Like many of historical myths, it’s too bad it isn’t true. If we can’t have Hoover as a cross-dresser, can we at least have Victorian prudery? Well, not if you believe in a little thing called evidence. In every depiction of piano legs during the Victorian era, they are naked as they day they were carved. A typical example is shown on this blog. Ho hum.

Well, ok, they didn’t cover up sexy piano legs, but they were a little bit uptight when it came to sex, right? Nope, not really.

Let’s start with the Queen herself. Leaving aside the fact that Victoria had nine children––so she must have spent some time “doing it”––there is plenty of evidence that she wasn’t a prude. She described herself as having a “warm, passionate nature.” She gave her husband many nude female portraits as birthday presents. She flirted with Lord Melbourne, who advised her when she was a young queen and he was prime minister. She also flirted with other men when she felt like it. After the death of her husband, Prince Albert, she may have been romantically attached to her personal attendant, John Brown, as well as Abdul Karim, her Hindi language tutor.

She never advised her daughters to forego sexual pleasure on their wedding nights, and just to “lie back and think of England.” One source claims that this was from the diary of Lady Hillingdon in 1912 (eleven years after Victoria died). But even this is highly unlikely since the diary has never been found and may not have existed in the first place.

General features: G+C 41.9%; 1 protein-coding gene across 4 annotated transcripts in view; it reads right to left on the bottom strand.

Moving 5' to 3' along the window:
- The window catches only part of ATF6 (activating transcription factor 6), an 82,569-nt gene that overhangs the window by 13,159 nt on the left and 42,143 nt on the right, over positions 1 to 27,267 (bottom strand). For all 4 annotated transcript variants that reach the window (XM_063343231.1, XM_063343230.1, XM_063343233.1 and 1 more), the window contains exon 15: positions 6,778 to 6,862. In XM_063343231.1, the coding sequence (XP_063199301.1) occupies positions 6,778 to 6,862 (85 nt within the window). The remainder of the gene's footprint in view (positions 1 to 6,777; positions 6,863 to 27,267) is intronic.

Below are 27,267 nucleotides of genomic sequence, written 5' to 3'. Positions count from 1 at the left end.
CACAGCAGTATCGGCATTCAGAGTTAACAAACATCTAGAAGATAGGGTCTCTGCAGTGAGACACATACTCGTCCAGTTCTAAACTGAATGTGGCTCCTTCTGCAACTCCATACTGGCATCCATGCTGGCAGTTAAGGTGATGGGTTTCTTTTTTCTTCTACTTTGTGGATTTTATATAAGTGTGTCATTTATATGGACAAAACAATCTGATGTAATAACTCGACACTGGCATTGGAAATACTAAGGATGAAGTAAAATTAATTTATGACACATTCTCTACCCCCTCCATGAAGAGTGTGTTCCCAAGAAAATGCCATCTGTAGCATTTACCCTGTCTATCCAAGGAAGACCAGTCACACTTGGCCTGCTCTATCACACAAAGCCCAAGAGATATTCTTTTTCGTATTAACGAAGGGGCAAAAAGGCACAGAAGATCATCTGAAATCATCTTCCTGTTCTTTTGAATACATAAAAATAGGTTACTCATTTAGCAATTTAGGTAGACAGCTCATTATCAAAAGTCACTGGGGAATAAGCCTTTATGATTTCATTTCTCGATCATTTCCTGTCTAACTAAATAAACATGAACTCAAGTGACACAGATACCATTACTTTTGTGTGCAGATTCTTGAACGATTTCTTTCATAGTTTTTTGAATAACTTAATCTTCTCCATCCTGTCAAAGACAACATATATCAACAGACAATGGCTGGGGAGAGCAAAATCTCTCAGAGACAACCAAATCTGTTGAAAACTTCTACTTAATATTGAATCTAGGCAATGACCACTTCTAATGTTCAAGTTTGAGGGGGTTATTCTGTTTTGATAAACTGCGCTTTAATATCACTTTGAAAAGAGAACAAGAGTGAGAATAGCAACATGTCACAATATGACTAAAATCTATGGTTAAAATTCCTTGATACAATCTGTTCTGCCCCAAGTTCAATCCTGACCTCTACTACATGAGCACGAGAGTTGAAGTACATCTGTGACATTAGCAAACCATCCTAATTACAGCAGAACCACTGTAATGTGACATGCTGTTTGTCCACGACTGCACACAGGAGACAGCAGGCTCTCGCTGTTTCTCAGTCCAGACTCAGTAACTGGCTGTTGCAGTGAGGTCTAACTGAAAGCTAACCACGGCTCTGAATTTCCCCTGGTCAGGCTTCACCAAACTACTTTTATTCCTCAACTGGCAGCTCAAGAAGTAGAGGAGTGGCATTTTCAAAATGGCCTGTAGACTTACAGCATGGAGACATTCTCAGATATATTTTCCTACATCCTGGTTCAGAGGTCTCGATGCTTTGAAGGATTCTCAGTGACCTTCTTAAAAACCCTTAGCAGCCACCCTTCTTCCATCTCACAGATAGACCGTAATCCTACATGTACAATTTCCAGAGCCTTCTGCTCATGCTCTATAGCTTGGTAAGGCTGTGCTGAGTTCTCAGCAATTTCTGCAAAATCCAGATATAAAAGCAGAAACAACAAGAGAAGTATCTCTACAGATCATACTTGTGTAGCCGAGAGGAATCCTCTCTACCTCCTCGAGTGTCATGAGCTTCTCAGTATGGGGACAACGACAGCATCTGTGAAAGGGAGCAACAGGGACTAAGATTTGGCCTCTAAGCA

Everyday Victorians weren’t prudes either. One of the most popular books of the day was the multi-volume My Secret Life by a man named “Walter.” “Walter” detailed his vigorous sex life, stretching credulity at times, but ended up with a best-seller nonetheless. Also, with the development of photography came the development of pornography and semi-pornographical photographic material. It too was very popular.

And when it comes to laughs, Queen V wasn’t Victoria of the Dour Portrait. Sure, in the pictures we have of her, she certainly looks like a buzzkill. But all formal painted portraits were, frankly, formal. And the early cameras of the time had slow shutter speeds. Subjects often had to place their heads into metal brackets to keep them still enough for the long exposure. (These brackets were placed on top of metal poles and clamped the subject from behind, so they were concealed by the hair on the subject’s head.) It was also difficult to keep a smile long enough for the exposure, and smiling had never been part of the style of portraiture. Smiling automatically in pictures is a relatively recent practice. And there are a good many photographs of her laughing uproariously (even in old age) but they are rarely seen because a laughing Queen doesn’t fit in with the Victorian myth. Granted, they are a little blurry because of the movement, but there’s no other reason why they remain generally unknown.

So get down off your high horse and chill-ax, Buzzkillers. Victorians did it all the time.

The Victorians Professor Buzzkill

Lie back and think of England.